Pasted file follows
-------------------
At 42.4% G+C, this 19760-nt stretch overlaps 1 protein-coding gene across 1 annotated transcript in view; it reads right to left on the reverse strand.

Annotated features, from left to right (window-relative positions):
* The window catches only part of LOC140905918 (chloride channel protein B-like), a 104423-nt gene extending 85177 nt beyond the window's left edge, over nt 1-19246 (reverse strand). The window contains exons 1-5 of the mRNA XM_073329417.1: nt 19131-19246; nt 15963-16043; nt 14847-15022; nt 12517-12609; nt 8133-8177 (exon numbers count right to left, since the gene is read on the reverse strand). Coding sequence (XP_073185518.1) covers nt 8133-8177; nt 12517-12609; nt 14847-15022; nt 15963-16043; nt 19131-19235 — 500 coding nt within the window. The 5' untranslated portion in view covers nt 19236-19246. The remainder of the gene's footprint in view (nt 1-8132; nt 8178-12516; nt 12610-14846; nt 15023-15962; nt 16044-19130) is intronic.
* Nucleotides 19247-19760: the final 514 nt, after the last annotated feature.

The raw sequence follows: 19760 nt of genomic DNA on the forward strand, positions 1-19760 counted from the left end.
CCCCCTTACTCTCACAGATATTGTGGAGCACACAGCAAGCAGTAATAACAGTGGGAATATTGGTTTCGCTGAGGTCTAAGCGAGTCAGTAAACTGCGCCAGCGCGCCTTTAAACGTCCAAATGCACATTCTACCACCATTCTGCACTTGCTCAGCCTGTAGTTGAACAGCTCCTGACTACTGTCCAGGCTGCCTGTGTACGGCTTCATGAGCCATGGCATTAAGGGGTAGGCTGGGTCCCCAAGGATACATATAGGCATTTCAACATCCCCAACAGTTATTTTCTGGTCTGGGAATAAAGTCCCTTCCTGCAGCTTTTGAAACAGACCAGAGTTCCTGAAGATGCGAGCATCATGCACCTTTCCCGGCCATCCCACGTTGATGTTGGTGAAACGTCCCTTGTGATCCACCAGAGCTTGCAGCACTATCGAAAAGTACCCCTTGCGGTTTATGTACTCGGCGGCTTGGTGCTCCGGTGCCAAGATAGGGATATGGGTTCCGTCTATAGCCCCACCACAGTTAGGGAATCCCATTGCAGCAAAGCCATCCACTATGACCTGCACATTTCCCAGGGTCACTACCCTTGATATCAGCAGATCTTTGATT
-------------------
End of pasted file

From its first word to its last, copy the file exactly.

At 42.4% G+C, this 19760-nt stretch overlaps 1 protein-coding gene across 1 annotated transcript in view; it reads right to left on the reverse strand.

Annotated features, from left to right (window-relative positions):
* The window catches only part of LOC140905918 (chloride channel protein B-like), a 104423-nt gene extending 85177 nt beyond the window's left edge, over nt 1-19246 (reverse strand). The window contains exons 1-5 of the mRNA XM_073329417.1: nt 19131-19246; nt 15963-16043; nt 14847-15022; nt 12517-12609; nt 8133-8177 (exon numbers count right to left, since the gene is read on the reverse strand). Coding sequence (XP_073185518.1) covers nt 8133-8177; nt 12517-12609; nt 14847-15022; nt 15963-16043; nt 19131-19235 — 500 coding nt within the window. The 5' untranslated portion in view covers nt 19236-19246. The remainder of the gene's footprint in view (nt 1-8132; nt 8178-12516; nt 12610-14846; nt 15023-15962; nt 16044-19130) is intronic.
* Nucleotides 19247-19760: the final 514 nt, after the last annotated feature.

The raw sequence follows: 19760 nt of genomic DNA on the forward strand, positions 1-19760 counted from the left end.
CCCCCTTACTCTCACAGATATTGTGGAGCACACAGCAAGCAGTAATAACAGTGGGAATATTGGTTTCGCTGAGGTCTAAGCGAGTCAGTAAACTGCGCCAGCGCGCCTTTAAACGTCCAAATGCACATTCTACCACCATTCTGCACTTGCTCAGCCTGTAGTTGAACAGCTCCTGACTACTGTCCAGGCTGCCTGTGTACGGCTTCATGAGCCATGGCATTAAGGGGTAGGCTGGGTCCCCAAGGATACATATAGGCATTTCAACATCCCCAACAGTTATTTTCTGGTCTGGGAATAAAGTCCCTTCCTGCAGCTTTTGAAACAGACCAGAGTTCCTGAAGATGCGAGCATCATGCACCTTTCCCGGCCATCCCACGTTGATGTTGGTGAAACGTCCCTTGTGATCCACCAGAGCTTGCAGCACTATCGAAAAGTACCCCTTGCGGTTTATGTACTCGGCGGCTTGGTGCTCCGGTGCCAAGATAGGGATATGGGTTCCGTCTATAGCCCCACCACAGTTAGGGAATCCCATTGCAGCAAAGCCATCCACTATGACCTGCACATTTCCCAGGGTCACTACCCTTGATATCAGCAGATCTTTGATT